He, however, regretted that the system was still struggling to eliminate case backlog, which he said was one of the greatest systemic barriers against access to justice.

“The sector is also still grappling with the fact that most Justice Law and Orders Sector (JLOS) institutions remain largely urban-based and unavailable in 18% of the district, while 41% of the institutions operate from premises not fit for the purpose.

The justice system is further faced with many other constraints in service delivery that include lack of modern ICT equipment and reliance on manual processes, low budgetary support to sector institutions, limited legal reference materials, poor remuneration and conditions of service for judicial officers and other staff within the institutions and limited knowledge of the law and human rights by the majority population, among others,” Katureebe further lamented.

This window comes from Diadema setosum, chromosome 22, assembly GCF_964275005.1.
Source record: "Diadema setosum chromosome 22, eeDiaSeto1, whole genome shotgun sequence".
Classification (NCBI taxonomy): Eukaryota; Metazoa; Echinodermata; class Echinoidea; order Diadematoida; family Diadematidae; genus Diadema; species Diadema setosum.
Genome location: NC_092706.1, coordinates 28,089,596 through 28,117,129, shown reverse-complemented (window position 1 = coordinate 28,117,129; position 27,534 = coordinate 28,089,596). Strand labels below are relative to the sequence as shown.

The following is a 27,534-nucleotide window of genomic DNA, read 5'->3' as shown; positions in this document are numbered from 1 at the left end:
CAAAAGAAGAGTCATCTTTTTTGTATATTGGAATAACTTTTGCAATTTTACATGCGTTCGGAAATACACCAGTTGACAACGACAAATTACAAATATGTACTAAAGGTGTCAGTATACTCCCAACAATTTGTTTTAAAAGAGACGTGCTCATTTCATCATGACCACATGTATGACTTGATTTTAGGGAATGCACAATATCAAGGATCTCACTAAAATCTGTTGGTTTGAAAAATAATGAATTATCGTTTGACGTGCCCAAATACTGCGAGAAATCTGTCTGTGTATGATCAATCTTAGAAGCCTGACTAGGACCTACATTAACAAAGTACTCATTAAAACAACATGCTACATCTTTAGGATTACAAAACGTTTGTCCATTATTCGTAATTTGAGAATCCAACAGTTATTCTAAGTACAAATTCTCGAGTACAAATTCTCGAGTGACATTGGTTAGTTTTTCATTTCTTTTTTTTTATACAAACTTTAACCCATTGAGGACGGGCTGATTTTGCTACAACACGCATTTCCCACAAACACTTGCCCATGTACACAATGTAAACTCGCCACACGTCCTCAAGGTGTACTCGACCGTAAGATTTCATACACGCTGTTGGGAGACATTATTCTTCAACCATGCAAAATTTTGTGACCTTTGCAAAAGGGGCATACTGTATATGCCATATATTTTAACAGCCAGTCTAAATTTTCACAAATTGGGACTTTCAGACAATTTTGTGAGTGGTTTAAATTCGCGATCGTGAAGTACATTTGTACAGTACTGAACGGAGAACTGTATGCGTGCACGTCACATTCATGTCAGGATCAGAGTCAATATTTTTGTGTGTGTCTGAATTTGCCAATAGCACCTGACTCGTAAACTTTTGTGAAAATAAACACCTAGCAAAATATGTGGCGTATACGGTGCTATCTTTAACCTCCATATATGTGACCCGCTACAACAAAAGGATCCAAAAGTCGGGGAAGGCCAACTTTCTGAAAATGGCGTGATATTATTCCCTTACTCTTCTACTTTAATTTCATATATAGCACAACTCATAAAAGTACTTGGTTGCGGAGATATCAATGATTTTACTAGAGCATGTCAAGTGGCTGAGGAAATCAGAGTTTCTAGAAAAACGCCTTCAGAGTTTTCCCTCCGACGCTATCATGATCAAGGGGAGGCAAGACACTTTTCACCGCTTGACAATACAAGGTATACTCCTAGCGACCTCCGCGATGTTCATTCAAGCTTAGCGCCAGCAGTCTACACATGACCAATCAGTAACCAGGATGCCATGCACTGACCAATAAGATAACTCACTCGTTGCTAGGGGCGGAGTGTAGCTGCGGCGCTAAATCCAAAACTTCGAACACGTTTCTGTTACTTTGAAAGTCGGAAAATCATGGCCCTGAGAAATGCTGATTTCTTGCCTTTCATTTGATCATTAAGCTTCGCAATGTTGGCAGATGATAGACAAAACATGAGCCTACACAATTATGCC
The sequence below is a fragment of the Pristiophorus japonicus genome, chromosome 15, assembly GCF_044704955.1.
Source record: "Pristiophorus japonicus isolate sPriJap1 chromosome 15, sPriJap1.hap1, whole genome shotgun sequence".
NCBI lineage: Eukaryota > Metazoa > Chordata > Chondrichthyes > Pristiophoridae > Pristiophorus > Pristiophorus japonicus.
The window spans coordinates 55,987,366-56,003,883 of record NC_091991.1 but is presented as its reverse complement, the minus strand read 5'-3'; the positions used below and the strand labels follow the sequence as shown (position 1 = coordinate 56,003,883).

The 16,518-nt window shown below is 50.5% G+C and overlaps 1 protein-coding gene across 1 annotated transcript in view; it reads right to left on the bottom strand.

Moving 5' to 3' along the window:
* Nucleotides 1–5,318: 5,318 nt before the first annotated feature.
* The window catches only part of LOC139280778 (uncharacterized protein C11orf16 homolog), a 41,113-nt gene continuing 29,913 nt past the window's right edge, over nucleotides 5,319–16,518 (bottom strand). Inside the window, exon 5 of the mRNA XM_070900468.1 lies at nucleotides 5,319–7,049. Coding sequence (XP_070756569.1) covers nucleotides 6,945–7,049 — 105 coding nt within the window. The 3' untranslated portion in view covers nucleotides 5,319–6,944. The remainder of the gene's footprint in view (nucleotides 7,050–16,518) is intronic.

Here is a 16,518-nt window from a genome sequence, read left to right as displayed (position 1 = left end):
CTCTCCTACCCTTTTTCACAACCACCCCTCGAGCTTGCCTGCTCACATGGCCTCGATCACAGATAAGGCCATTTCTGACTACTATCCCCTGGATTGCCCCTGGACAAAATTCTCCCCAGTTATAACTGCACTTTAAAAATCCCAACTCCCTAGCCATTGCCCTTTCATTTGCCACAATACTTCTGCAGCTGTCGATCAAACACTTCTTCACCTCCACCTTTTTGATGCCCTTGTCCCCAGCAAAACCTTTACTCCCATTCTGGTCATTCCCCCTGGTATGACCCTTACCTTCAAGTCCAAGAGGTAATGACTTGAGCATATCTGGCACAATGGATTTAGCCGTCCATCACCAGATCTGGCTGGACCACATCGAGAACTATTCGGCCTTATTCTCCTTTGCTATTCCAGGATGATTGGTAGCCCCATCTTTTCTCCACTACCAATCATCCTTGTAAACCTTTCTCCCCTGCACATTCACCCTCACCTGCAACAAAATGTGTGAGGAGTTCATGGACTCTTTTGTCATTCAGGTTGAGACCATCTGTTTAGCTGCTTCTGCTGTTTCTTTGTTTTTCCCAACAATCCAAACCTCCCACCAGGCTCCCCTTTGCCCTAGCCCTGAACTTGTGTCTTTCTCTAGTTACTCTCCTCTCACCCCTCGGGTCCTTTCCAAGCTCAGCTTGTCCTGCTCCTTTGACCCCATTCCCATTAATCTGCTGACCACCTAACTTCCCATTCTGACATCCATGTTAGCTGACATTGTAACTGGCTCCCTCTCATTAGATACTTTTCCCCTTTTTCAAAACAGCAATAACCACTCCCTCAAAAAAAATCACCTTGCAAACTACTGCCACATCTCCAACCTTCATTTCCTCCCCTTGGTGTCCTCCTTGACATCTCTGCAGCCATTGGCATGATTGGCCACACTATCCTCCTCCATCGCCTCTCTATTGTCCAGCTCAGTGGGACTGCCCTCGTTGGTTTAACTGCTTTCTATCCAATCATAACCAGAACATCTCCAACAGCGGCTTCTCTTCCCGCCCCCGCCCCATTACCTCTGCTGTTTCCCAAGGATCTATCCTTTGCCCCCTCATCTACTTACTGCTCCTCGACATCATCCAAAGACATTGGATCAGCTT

He said a report by The Hague Institute for Innovation and the Law (HIIL) on Justice Needs 2016 also revealed that 88% of Ugandans experienced difficulty in accessing justice in the past four years, with land and family cases being rated as the top two most critical disputes.

Katureebe noted that only 18% of the Ugandan population receives legal aid services annually, which leaves the majority, especially the poor and most vulnerable, unable to access justice.      

Katureebe said that such a situation leads to frustration sometimes, culminating into criminality manifesting in acts such as suicide and use of extra judicial means like mob justice, which creates insecurity to the population.


He noted that there is an acute shortage of legal practitioners in rural areas and that the legal aid service providers currently available provide project-led interventions, which are not sustainable.